Despicable Me           
    How to Train Your Dragon           
    The Illusionist           
    Toy Story 3

    Best Foreign Language Film           
    The Concert           
    The Edge           
    I Am Love           
    In a Better World           

    Best Director - Motion Picture           
    Darren Aronofsky - Black Swan
    David Fincher - The Social Network           
    Tom Hooper - The King's Speech           
    Christopher Nolan - Inception           
    David O. Russell - The Fighter           

    Best Screenplay - Motion Picture           
    127 Hours           
    The Kids Are All Right           
    The King's Speech           
    The Social Network

    Best Original Score - Motion Picture           
    The King's Speech           
    Alice in Wonderland           
    127 Hours           
    The Social Network

    Best Original Song - Motion Picture           
    "Bound to You" - Burlesque           
    "Coming Home" - Country Strong           
    "I See the Light" - Tangled
    "There's a Place for Us" - Chronicles of Narnia: The Voyage of the Dawn Treader           
    "You Haven't Seen the Last of Me" - Burlesque  

    Monday, December 13, 2010

    NY Film Critics Circle pick "The Social Network" as best film of 2010!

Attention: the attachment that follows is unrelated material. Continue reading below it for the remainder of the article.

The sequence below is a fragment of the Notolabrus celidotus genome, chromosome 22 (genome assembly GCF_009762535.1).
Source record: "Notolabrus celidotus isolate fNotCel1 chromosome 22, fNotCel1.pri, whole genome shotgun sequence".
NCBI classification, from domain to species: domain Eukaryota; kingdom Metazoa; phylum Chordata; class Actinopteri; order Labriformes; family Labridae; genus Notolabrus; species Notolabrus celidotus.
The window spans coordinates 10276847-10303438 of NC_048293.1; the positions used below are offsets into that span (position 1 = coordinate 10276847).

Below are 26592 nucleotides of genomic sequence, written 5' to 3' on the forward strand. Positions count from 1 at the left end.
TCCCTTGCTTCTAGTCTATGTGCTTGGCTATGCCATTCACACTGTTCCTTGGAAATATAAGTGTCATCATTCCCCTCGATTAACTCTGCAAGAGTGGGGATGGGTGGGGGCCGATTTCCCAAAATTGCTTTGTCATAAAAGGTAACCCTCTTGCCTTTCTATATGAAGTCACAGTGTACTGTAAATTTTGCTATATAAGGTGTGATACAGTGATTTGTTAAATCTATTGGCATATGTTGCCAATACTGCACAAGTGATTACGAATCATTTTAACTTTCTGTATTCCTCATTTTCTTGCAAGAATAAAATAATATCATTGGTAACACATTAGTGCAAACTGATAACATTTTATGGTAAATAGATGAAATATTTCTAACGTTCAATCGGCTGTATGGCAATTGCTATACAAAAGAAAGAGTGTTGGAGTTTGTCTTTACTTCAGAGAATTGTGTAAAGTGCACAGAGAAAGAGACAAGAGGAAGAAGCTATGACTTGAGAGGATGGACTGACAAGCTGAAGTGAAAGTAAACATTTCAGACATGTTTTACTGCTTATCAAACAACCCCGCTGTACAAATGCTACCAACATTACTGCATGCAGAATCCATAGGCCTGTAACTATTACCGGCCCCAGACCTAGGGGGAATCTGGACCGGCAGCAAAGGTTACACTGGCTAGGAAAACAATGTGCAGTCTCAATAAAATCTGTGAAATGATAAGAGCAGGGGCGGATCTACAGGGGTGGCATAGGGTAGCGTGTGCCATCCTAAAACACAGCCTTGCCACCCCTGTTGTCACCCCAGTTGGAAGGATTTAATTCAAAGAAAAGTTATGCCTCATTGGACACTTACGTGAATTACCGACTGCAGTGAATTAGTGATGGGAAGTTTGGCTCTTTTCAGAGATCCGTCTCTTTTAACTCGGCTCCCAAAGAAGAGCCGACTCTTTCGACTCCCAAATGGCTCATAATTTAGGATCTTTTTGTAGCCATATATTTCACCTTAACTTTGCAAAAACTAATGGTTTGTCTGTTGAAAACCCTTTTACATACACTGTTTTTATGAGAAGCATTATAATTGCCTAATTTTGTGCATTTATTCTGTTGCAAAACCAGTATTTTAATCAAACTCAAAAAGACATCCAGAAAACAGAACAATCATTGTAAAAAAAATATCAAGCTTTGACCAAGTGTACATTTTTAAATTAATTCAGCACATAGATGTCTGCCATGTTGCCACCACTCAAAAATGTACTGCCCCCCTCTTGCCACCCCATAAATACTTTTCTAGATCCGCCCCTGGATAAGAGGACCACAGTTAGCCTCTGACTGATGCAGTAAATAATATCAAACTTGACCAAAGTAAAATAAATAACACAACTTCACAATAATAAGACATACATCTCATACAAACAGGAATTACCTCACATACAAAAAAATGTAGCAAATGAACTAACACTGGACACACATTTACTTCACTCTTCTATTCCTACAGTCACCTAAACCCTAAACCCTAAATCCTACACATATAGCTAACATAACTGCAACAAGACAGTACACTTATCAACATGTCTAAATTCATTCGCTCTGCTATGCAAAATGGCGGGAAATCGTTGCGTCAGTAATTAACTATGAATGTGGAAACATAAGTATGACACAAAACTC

Best Film: The Social Network
    Best Director: David Fincher, The Social Network
    Best Screenplay: The Kids Are All Right
    Best Actress: Annette Bening, The Kids Are All Right
    Best Actor: Colin Firth, The King’s Speechh
    Best Supporting Actress: Melissa Leo, The Fighter
    Best Supporting Actor: Mark Ruffalo, The Kids Are All Right
    Best Cinematography: Black Swan
    Best Animated Film: The Illusionist
    Best Non-fiction Film: “Inside Job
    Best Foreign Language Film: Carlos
    Best First Feature: Animal Kingdom

    Boston Critics pick "The Social Network" as best film of 2010!

    Best Picture: The Social Network
    Best Actor: Jesse Eisenberg for The Social Network
    Best Actress: Natalie Portman for Black Swan
    Best Supporting Actor: Christian Bale for The Fighter
    Best Supporting Actress: Juliette Lewis for Conviction
    Best Director: David Fincher for The Social Network
    Best Screenplay: Aaron Sorkin for The Social Network
    Best Cinematography: Roger Deakins for True Grit
    Best Documentary: Marwencol
    Best Foreign-Language Film: Mother
    Best Animated Film: Toy Story 3
    Best Film Editing (awarded in memory of Karen Schmeer): Andrew Weisblum for Black Swan
    Best New Filmmaker (awarded in memory of David Brudnoy): Jeff Malmberg for Marwencol
    Best Ensemble Cast: The Fighter
    Best Use of Music in a Film: Trent Reznor and Atticus Ross for The Social Network

    NY Film Critics Online pick winners!

    Picture - The Social Network
    Actor - James Franco, 127 Hours
    Actress - Natalie Portman, Black Swan
    Director - David Fincher, The Social Network
    Supporting Actor - Christian Bale, The Fighter
    Supporting Actress - Melissa Leo, The Fighter
    Breakthrough Performer - Noomi Rapace, The Millenium Trilogy
    Debut Director - John Wells, The Company Men